Dec 11, 2007
    Scotland, UK
    Can I use it on my kitchen knives?

    Actually I can think of a vocalist who could use one...
  6. soapfloats

    soapfloats Well-Known Member

    Aug 28, 2008
    Cincinnati, OH
    Home Page:
    FWIW Bob,

    I own 2 of the newer models and LOVE them. I have never had the chance to use an older one except in a workshop.. let's just say my exposure was limited and it wasn't a fair shake - it was in one of the nicer places in town, and the pros did most of the legwork.

    If you check out my vocal test posts, you'll see it's popular as a male vocal mic. I've also really enjoyed using it on Fl Toms, and gui & bass cabs.
    Comparing it to a 57, I'd say it has a much better bottom end (bass and male vox), and has enough bite/presence to work well on guitars. Probably nice on a rack tom too.
    Also enough of a color variance to make it a complement to a 57.

    I know that multiple mics aren't all the rage, but given my lack of long-term experimentation w/ different amps and mics, I like to put 3 close mics on a gui amp for color if possible: 57, 421, and Fathead.
  7. moonbaby

    moonbaby Mmmmmm Well-Known Member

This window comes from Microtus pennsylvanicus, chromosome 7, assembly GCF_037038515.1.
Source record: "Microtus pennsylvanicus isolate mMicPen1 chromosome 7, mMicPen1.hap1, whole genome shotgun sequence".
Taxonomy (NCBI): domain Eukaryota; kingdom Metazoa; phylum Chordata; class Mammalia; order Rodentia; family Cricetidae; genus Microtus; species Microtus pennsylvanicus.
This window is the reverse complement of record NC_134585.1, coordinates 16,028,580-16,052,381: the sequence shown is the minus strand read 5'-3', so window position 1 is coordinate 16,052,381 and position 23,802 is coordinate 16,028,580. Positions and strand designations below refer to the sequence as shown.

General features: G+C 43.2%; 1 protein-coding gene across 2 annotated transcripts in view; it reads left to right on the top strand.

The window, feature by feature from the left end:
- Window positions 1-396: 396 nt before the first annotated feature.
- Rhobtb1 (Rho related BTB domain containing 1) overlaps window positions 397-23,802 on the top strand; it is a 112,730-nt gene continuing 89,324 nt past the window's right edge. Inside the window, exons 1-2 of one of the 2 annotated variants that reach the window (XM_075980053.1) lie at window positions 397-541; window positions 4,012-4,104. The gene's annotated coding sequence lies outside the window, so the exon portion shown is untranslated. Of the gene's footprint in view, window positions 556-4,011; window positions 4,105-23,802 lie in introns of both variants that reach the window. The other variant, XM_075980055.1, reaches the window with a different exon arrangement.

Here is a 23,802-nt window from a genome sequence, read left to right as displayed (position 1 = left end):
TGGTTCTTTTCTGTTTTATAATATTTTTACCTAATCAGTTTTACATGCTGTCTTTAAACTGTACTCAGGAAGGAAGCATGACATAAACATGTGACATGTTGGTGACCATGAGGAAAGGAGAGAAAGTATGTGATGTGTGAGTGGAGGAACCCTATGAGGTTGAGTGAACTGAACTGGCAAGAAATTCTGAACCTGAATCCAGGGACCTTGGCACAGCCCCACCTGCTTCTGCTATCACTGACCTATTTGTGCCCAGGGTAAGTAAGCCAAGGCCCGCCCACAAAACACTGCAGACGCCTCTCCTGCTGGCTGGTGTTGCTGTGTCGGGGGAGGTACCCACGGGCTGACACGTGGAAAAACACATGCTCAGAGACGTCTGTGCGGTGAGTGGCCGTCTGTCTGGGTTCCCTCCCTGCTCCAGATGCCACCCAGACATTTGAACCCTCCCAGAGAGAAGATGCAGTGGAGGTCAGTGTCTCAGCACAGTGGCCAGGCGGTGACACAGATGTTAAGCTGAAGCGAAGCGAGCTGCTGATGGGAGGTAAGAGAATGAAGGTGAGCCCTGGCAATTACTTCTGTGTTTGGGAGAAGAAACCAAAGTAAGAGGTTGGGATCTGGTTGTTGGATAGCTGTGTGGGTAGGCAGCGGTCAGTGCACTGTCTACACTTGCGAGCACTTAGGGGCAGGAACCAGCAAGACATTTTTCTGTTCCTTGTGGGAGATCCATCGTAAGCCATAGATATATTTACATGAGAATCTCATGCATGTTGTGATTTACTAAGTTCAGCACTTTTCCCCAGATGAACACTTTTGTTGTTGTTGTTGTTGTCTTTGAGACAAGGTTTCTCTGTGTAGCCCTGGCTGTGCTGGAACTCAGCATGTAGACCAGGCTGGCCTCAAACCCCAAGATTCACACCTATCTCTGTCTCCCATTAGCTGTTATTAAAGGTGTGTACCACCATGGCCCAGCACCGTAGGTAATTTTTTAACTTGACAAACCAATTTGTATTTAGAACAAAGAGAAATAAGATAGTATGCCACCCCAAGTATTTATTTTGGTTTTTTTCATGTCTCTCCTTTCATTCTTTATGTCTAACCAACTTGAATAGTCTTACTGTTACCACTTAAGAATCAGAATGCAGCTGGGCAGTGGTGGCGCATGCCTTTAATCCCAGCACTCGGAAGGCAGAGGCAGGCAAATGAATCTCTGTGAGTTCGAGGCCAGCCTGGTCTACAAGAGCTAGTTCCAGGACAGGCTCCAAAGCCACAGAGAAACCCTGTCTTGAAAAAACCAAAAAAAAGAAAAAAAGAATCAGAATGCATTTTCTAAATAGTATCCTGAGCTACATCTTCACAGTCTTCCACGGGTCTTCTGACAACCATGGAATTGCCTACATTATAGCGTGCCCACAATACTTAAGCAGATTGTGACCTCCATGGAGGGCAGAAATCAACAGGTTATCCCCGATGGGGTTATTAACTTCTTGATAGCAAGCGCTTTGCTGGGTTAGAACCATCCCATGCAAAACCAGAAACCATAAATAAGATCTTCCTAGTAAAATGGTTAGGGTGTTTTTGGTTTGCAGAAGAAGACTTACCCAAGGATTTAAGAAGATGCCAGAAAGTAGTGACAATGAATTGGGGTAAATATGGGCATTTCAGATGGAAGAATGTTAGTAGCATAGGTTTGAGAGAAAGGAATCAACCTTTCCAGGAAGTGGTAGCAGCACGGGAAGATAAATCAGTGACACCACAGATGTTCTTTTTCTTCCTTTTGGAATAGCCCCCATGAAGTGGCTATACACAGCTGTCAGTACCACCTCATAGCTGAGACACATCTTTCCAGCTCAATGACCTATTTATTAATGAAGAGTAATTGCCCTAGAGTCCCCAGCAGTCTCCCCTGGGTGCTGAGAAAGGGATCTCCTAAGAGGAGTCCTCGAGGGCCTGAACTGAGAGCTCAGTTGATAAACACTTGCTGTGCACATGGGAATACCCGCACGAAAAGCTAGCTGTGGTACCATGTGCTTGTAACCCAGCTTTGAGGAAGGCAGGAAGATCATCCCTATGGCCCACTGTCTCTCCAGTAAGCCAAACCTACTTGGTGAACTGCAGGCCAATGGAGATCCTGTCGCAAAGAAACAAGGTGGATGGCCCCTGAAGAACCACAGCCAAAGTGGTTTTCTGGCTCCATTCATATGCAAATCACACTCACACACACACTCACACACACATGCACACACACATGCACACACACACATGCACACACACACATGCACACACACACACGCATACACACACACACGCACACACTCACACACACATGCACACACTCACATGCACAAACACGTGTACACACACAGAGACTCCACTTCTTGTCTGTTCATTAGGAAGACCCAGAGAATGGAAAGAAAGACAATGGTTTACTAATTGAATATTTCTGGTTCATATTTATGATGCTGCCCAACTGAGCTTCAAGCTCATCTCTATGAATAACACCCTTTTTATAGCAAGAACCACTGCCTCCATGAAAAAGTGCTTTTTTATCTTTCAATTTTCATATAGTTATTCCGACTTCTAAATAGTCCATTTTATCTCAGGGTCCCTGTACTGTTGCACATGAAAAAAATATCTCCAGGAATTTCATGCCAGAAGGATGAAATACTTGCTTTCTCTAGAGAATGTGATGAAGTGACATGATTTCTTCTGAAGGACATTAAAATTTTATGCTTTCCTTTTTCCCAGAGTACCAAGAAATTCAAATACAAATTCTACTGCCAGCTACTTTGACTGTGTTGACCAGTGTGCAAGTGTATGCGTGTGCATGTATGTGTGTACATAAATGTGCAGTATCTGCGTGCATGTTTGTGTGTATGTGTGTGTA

Feb 23, 2005
    I used to have a couple of the older ones, made around '75. They were not nearly as robust, they were a tad larger (making them harder to deal in drum kits). And, yeah, they have that metal strip around the front end, but they ARE front-address. My issue with them was if they got dropped or smacked by a stick, it was relatively easy to render the mic dead-actually, it would sound real nasally, like it was out of phase...
    Also, it doesn't seem like Sennheiser is supporting the original with re-building support like they used to.
  8. Davedog

    Davedog Distinguished Member

    Dec 10, 2001
    Pacific NW
    I used to own an old grey early 60's model. It didnt have a connector on the mic body and thus the cord was attached. It was a weird sounding mic. I really dont think it ever worked right but I didnt know and it came with an old Wollensak recorded I was tinkering with. Yes, it was a 421. Perhaps a model that came with that recorder??? Heck, I was only 17 so that was way last century.....